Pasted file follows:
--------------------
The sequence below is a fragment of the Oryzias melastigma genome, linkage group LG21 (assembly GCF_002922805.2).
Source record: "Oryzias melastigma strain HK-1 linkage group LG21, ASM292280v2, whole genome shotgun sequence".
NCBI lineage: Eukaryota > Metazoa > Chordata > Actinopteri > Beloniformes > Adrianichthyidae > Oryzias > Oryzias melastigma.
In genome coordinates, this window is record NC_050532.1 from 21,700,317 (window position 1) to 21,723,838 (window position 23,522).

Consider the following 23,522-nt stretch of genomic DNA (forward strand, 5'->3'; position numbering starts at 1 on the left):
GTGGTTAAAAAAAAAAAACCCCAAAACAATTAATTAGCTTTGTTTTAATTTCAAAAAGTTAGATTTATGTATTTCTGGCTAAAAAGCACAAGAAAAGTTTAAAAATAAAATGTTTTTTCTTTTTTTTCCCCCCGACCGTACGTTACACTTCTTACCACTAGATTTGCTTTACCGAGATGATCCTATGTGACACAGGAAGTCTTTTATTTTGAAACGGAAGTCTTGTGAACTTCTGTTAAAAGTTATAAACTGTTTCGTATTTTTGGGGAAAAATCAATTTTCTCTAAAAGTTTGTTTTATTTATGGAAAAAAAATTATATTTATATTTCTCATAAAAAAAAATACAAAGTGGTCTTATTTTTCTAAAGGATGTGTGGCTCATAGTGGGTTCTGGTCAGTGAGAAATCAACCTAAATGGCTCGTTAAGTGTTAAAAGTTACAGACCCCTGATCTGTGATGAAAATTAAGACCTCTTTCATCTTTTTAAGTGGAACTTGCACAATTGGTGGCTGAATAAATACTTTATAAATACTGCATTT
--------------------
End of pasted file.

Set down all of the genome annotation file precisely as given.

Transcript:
The sequence below is a fragment of the Oryzias melastigma genome, linkage group LG21 (assembly GCF_002922805.2).
Source record: "Oryzias melastigma strain HK-1 linkage group LG21, ASM292280v2, whole genome shotgun sequence".
NCBI lineage: Eukaryota > Metazoa > Chordata > Actinopteri > Beloniformes > Adrianichthyidae > Oryzias > Oryzias melastigma.
In genome coordinates, this window is record NC_050532.1 from 21,700,317 (window position 1) to 21,723,838 (window position 23,522).

Consider the following 23,522-nt stretch of genomic DNA (forward strand, 5'->3'; position numbering starts at 1 on the left):
GTGGTTAAAAAAAAAAAACCCCAAAACAATTAATTAGCTTTGTTTTAATTTCAAAAAGTTAGATTTATGTATTTCTGGCTAAAAAGCACAAGAAAAGTTTAAAAATAAAATGTTTTTTCTTTTTTTTCCCCCCGACCGTACGTTACACTTCTTACCACTAGATTTGCTTTACCGAGATGATCCTATGTGACACAGGAAGTCTTTTATTTTGAAACGGAAGTCTTGTGAACTTCTGTTAAAAGTTATAAACTGTTTCGTATTTTTGGGGAAAAATCAATTTTCTCTAAAAGTTTGTTTTATTTATGGAAAAAAAATTATATTTATATTTCTCATAAAAAAAAATACAAAGTGGTCTTATTTTTCTAAAGGATGTGTGGCTCATAGTGGGTTCTGGTCAGTGAGAAATCAACCTAAATGGCTCGTTAAGTGTTAAAAGTTACAGACCCCTGATCTGTGATGAAAATTAAGACCTCTTTCATCTTTTTAAGTGGAACTTGCACAATTGGTGGCTGAATAAATACTTTATAAATACTGCATTT